The 2016 Conference on Américo Paredes: Border Narratives and the Folklore of Greater Mexico will be held in the Music Hall of California State University, Los Angeles from May 6-7, 2016.
The conference is the result of the long-term planning and close collaboration between Mexican and Chicano faculty at California State University, Los Angeles (Roberto Cantú), the University of California, Santa Barbara (María Herrera-Sobek), and the University of Texas at Austin (José E. Limόn). The faculty representing these three institutions are pleased to announce the conference participation of ten renowned keynote and featured speakers, such as Richard Flores (University of Texas at Austin), John Holmes McDowell (Indiana University), Oscar J. Martínez (University of Arizona) and, among other prominent speakers, film director Robert M. Young and award-winning actor and director Edward James Olmos. This conference on Américo Paredes will also include scenes from plays by Chicano dramatist Carlos Morton to be performed under the direction of Mexican actress Alejandra Flores, and panel sessions on various topics related to the conference's theme. The full conference program will be announced in mid-February 2016.
Américo Paredes (September 3, 1915-May 5, 2009) distinguished himself as a journalist, novelist, short story writer, poet, folklorist and as Professor of English and Anthropology at the University of Texas at Austin. He also knew how to strum the guitar and sing, Homer-like, the folk corridos (ballads) of legendary Mexicans who rode and battled on both sides of the U.S.-Mexico border. Admired by many and held as one of the inspiring founders of Mexican American Studies in colleges and universities across the United States, Paredes was an active advocate of civil rights, educational reform, and improved social and economic opportunities for Mexican Americans and members of other ethnic communities in the United States. Born in Brownsville, Texas, Paredes was elected President of the Texas Folklore Society and Vice-President of the American Folklore Society. His life-long interest in Mexican American history and culture motivated him during his early years to collect corridos from farmers and villagers living on the Lower Rio Grande and on both sides of the Mexico-U.S. border, resulting in his pioneering book “With His Pistol in His Hand”: A Border Ballad and Its Hero (1958), and other influential books on folklore, poetry, and narrative fiction, such as Folk Music of Mexico (1966); A Texas-Mexican Cancionero: Folksongs of the Lower Border (1976); George Washington Gόmez (1990); Between Two Worlds (1991); Folklore and Culture of the Texas-American Border (1993); The Hammon and the Beans and Other Stories (1994), and The Shadow (1998). In 1991 Paredes was honored by the government of Mexico with the Order of the Aztec Eagle Award in recognition of his contributions to Mexican culture.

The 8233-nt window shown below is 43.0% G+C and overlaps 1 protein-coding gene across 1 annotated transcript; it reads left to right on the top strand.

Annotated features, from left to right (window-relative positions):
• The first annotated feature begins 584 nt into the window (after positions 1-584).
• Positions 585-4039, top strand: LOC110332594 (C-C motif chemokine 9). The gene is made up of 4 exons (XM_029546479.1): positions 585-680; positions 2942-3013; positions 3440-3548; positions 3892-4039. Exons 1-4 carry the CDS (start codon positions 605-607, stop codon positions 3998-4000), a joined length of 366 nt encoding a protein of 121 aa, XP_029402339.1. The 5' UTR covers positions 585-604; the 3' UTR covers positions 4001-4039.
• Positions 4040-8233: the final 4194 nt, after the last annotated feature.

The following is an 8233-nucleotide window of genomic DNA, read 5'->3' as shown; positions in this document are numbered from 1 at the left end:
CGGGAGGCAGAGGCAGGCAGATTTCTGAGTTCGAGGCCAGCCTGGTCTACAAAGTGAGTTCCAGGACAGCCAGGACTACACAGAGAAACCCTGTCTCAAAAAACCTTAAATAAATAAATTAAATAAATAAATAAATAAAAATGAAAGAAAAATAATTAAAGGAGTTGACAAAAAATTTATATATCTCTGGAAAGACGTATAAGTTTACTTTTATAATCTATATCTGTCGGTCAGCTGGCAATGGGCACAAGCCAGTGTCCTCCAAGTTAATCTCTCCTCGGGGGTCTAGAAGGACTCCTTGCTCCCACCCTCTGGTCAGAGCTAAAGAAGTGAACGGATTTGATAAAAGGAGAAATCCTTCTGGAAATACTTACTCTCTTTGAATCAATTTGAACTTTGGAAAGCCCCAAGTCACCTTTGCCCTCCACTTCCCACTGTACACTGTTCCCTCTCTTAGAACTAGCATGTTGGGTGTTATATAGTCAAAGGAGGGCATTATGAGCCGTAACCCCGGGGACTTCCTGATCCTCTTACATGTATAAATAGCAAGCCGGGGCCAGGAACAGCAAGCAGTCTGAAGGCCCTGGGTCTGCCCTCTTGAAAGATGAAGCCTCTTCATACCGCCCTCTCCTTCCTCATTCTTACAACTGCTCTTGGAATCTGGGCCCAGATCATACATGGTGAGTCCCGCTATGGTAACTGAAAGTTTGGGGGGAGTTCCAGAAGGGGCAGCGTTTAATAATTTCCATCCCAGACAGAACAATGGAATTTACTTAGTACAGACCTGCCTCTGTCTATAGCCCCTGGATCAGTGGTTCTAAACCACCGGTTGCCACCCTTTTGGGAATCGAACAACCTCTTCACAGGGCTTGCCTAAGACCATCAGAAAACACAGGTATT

For more information about the conference, including a more detailed list of conference highlights, go to: http://americoatcalstatela.blogspot.com/